Cryptocurrencies and smart contracts could improve transparency, speed and security of property transactions
In recent weeks, stories about bitcoin have become more dominant as the digital currency’s value has skyrocketed, almost tripling in the last three months from $2,000 per digital coin in mid-July to just over $5,600 per coin today.
The story is even more dramatic if you consider that bitcoin—a cryptocurrency backed by an online ledger called the blockchain—was worth less than one cent when it was released to the public in 2009, and less than a dollar when it went slightly more mainstream in 2011. That means that early investors who converted a small sum of government-backed currency into bitcoins in its first two years are now millionaires.
Investors who’ve watched the value of their bitcoin holdings grow are now looking to divest those funds into real estate and other tangible assets, said Mike Komaransky, an early bitcoin investor and former head of trading at Chicago-based Cumberland Mining, a company that helps people buy and sell cryptocurrencies for cash.
This explains, in part, why there are more luxury properties being purchased with bitcoins and offered to buyers who want to transact in this way in cities including Los Angeles, London and Miami. Developers are also getting in on the action, and notably accepting bitcoins for new projects in New York and Dubai.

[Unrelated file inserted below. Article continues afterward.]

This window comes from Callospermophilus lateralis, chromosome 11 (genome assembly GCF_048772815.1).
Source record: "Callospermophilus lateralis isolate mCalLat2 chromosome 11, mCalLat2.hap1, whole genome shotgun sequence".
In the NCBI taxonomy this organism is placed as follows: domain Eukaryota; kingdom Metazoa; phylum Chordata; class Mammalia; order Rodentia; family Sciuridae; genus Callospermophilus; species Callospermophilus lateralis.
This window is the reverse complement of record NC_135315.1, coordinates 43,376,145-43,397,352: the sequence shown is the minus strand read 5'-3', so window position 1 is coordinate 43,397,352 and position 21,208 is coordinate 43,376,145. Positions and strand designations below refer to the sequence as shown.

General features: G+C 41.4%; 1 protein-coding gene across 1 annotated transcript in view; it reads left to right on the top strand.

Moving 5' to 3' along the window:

“Initially, we expect to see a small number of sales in bitcoins,” said Magnum Real Estate Group president Ben Shaoul, who recently announced he’ll accept this cryptocurrency for deposits and purchases in his new East Village conversion project called Liberty Toye. “But over the next five or 10 years, I could see up to 25% of payments happening in bitcoin or a like digital currency.”
“It’s going to be the future,” he continued, “and a lot of developers will start to adapt and offer the same option.”
The benefits of using cryptocurrencies
Experts agree that we’re at the beginning of a major shift in residential real estate as more and more people are looking to engage in property transactions using cryptocurrencies, which offer quicker, cheaper and more efficient transactions, among other benefits.
“While traditional real estate is very paper based and involves a lot of third-party players, including brokers, escrow agents and banks, the blockchain allows people to transfer funds, property titles and data in a more peer-to-peer manner that is digital and open source,” said Ragnar Lifthrasir, the Southern California-based founder of the International Blockchain Real Estate Association (IBREA) and Velox.RE, a blockchain real estate startup focused on collecting real estate data and streamlining the title transfer process.
The cost savings come not only from cutting out these third parties, who need to be paid and can slow down the process, but also from reducing transaction fees to the 1% required for bitcoin transfers.